Jennifer: Donning a yellow work vest allows you to get away with anything in Western Australia. At least, this is the notion put forward by the exhibition entitled “Yellow Vest Syndrome”, officially opened at the Fremantle Arts Centre on Friday night.
Featured Western Australian artist George Egerton-Warburton put this theory into practice when he went to a construction site, resplendent in a yellow work vest, and began erecting his own building. He didn’t get too far, but successfully illustrated the cheeky attitude that we can be opportunistic and exploit the cover afforded by the conspicuousness of a yellow vest.
Other Western Australian artists among the thirty featured in the exhibition have adopted metaphorical yellow vests. Mark Parfitt has constructed a Grass Production Factory, parodying competitive neighbours in a contest to create the perfect lawn. Unlike Egerton-Warburton’s construction worker, Parfitt’s lawn could never be mistaken for the real thing. However, it represents the effect of economic development on the suburban landscape and on the vision of suburban utopia. This change in idea of what prosperity and happiness for Western Australians entails has been brought about by the resources-driven boom the State has recently experienced.
For curator Jasmin Stephens, the exhibition focuses on the boom-time perception of landscape and country. It seeks fresh perspectives on the “gold rush” mentality that automatically equates economic development with progress. The cover afforded by the yellow vest empowers artists to challenge this prevailing idea. At Friday night’s opening, Stephens applauded the great degree of diversity and innovation exhibited by the artists, as well as their sense of adventure in how they have commented on economic development.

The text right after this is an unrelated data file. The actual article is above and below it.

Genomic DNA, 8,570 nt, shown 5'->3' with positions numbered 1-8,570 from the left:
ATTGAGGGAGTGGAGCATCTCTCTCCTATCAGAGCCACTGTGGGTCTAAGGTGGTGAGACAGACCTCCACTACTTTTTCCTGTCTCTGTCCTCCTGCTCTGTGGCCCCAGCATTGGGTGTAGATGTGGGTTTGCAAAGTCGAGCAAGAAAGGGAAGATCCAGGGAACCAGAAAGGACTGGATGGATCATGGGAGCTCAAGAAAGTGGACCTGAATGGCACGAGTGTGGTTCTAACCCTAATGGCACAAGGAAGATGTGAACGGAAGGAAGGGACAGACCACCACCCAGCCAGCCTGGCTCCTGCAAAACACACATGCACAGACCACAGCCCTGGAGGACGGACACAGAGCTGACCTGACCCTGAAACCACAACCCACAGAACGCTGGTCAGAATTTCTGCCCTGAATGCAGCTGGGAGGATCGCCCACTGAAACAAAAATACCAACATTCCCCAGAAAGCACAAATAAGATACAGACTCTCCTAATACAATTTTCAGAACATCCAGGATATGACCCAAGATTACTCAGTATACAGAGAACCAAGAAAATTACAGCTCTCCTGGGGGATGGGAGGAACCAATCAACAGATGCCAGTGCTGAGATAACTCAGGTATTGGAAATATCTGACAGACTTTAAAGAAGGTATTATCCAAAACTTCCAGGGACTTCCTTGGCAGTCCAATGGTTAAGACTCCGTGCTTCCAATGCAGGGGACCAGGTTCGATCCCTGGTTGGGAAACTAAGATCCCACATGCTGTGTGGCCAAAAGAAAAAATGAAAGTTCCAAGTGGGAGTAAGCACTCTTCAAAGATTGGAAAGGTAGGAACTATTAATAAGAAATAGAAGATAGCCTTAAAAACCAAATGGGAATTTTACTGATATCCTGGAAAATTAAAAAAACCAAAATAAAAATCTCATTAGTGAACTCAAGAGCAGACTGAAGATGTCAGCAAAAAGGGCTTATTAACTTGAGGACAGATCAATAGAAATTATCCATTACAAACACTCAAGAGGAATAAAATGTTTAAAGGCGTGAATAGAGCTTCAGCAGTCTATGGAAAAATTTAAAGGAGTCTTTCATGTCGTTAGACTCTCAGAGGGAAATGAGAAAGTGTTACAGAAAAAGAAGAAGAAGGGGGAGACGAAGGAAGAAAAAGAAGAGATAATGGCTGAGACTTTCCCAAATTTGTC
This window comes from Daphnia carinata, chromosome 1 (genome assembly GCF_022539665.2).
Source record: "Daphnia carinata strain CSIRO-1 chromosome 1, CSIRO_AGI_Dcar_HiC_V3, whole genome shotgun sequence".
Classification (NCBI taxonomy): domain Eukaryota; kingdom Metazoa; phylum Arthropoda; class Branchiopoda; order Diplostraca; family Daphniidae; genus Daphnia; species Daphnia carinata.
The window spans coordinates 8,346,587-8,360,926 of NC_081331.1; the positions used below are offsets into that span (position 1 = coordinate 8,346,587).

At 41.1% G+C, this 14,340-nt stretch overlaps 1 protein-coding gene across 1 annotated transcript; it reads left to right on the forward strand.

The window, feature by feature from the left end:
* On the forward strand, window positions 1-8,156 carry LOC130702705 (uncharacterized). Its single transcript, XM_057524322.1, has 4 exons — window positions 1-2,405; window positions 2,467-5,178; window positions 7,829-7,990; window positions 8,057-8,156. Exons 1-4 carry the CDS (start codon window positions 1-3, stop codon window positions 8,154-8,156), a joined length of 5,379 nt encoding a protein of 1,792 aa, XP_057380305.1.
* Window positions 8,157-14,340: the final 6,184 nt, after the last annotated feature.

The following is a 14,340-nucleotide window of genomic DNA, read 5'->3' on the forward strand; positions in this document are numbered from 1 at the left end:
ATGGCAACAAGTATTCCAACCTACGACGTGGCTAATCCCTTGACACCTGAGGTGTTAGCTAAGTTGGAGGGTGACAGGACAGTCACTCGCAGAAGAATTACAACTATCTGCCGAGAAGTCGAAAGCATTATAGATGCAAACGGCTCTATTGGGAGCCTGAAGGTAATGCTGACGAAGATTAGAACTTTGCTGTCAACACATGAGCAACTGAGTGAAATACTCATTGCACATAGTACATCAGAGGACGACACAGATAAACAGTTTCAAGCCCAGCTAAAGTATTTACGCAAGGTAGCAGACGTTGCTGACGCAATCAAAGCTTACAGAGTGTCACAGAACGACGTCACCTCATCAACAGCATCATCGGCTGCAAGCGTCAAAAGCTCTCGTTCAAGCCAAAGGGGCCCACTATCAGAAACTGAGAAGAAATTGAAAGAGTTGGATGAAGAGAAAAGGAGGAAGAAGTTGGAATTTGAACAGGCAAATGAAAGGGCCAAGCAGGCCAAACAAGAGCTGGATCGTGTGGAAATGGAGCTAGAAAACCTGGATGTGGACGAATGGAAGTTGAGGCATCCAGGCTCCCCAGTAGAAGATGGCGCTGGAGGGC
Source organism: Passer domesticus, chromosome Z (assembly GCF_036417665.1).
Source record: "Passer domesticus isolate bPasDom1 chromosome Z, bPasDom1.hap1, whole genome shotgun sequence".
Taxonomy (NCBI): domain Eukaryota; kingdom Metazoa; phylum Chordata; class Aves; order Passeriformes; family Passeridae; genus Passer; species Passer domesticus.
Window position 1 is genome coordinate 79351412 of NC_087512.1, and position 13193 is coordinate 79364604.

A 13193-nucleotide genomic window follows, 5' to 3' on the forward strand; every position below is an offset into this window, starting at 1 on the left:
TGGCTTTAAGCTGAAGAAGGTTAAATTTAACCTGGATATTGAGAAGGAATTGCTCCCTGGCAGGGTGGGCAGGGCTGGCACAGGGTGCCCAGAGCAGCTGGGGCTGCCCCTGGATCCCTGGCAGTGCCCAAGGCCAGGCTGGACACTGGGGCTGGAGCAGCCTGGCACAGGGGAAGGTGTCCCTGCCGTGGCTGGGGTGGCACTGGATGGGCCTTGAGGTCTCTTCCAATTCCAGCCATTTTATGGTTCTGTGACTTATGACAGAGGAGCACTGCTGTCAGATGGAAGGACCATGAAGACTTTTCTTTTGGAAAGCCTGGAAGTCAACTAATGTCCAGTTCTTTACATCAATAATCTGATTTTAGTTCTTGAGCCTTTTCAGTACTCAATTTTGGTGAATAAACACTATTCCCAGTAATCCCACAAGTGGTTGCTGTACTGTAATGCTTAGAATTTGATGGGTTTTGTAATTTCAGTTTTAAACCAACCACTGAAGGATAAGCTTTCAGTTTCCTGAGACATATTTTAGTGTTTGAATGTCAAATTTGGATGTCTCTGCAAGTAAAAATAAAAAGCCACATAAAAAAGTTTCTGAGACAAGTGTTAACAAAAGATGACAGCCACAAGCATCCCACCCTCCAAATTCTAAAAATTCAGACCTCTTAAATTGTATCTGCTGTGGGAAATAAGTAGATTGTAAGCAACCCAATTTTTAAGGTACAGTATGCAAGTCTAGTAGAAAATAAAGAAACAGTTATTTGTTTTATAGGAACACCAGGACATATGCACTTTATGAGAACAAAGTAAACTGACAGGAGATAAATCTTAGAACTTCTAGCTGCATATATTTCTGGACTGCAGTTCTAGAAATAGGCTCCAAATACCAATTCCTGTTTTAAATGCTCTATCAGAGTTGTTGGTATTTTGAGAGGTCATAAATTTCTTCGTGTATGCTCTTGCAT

Thoughts of tormented spirits lingering in the reputedly haunted building were far from my mind as I wandered the rooms of the Fremantle Arts Centre at my leisure, glass of Western Australian wine in hand. This is surely due to the unrestrained creative energy exuded by each of the 62 pieces of featured art, and the convivial ambiance created by fittingly-named local musicians Ghost Hotel. Regardless of its reputation as the most haunted building in the Southern Hemisphere, one cannot fail to appreciate the historic landmark that is the Fremantle Arts Centre. In the fading light, as the Fremantle Doctor rushes over its imposing stone walls and sweeps through the courtyard, one is awestruck by the starkness and immensity of its facades, interrupted at intervals by the irregular distorting surfaces of the high diamond-paned windows. It is fascinating to reflect on the course of its history- constructed by convicts, inhabited by those unfortunate Western Australians condemned as “criminally insane”, and now a building which showcases and celebrates contemporary visual art.
In my lifetime it has always existed as an Arts Centre. However, my perception of the building has been moulded by my knowledge of its history. Despite the financial boom Western Australia has recently experienced, my perception of the Arts Centre as an integral and defining feature of the Fremantle landscape remains steadfast. Indeed, in times of change, buildings of such history are an invaluable and enduring reminder of what life used to be like.